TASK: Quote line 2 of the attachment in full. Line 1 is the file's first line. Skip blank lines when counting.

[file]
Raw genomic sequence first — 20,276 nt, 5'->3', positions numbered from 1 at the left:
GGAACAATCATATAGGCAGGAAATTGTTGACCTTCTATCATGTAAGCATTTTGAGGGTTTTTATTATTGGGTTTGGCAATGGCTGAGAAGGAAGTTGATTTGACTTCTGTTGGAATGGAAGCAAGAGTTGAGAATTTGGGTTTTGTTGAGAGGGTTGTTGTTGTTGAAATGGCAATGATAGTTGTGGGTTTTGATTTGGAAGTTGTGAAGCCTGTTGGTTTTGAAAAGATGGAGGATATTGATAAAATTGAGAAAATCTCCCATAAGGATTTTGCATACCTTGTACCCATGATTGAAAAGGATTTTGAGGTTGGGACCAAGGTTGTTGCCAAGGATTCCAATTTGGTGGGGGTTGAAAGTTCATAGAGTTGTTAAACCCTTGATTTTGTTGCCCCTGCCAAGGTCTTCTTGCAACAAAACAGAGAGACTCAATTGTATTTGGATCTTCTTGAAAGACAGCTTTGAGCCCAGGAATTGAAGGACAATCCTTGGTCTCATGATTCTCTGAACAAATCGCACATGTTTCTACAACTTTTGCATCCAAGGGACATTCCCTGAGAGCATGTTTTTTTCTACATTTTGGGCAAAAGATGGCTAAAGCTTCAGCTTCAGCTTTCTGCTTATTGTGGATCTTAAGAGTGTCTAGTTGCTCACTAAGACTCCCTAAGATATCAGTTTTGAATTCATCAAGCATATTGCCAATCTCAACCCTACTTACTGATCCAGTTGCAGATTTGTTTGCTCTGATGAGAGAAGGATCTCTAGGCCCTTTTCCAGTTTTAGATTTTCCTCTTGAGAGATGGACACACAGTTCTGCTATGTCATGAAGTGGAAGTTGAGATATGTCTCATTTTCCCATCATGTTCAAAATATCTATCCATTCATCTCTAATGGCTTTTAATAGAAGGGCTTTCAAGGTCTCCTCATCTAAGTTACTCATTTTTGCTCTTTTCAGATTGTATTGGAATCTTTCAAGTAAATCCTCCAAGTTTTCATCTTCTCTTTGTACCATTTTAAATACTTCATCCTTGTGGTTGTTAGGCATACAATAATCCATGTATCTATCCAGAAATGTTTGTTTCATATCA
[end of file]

GGAACAATCATATAGGCAGGAAATTGTTGACCTTCTATCATGTAAGCATTTTGAGGGTTTTTATTATTGGGTTTGGCAATGGCTGAGAAGGAAGTTGATTTGACTTCTGTTGGAATGGAAGCAAGAGTTGAGAATTTGGGTTTTGTTGAGAGGGTTGTTGTTGTTGAAATGGCAATGATAGTTGTGGGTTTTGATTTGGAAGTTGTGAAGCCTGTTGGTTTTGAAAAGATGGAGGATATTGATAAAATTGAGAAAATCTCCCATAAGGATTTTGCATACCTTGTACCCATGATTGAAAAGGATTTTGAGGTTGGGACCAAGGTTGTTGCCAAGGATTCCAATTTGGTGGGGGTTGAAAGTTCATAGAGTTGTTAAACCCTTGATTTTGTTGCCCCTGCCAAGGTCTTCTTGCAACAAAACAGAGAGACTCAATTGTATTTGGATCTTCTTGAAAGACAGCTTTGAGCCCAGGAATTGAAGGACAATCCTTGGTCTCATGATTCTCTGAACAAATCGCACATGTTTCTACAACTTTTGCATCCAAGGGACATTCCCTGAGAGCATGTTTTTTTCTACATTTTGGGCAAAAGATGGCTAAAGCTTCAGCTTCAGCTTTCTGCTTATTGTGGATCTTAAGAGTGTCTAGTTGCTCACTAAGACTCCCTAAGATATCAGTTTTGAATTCATCAAGCATATTGCCAATCTCAACCCTACTTACTGATCCAGTTGCAGATTTGTTTGCTCTGATGAGAGAAGGATCTCTAGGCCCTTTTCCAGTTTTAGATTTTCCTCTTGAGAGATGGACACACAGTTCTGCTATGTCATGAAGTGGAAGTTGAGATATGTCTCATTTTCCCATCATGTTCAAAATATCTATCCATTCATCTCTAATGGCTTTTAATAGAAGGGCTTTCAAGGTCTCCTCATCTAAGTTACTCATTTTTGCTCTTTTCAGATTGTATTGGAATCTTTCAAGTAAATCCTCCAAGTTTTCATCTTCTCTTTGTACCATTTTAAATACTTCATCCTTGTGGTTGTTAGGCATACAATAATCCATGTATCTATCCAGAAATGTTTGTTTCATATCA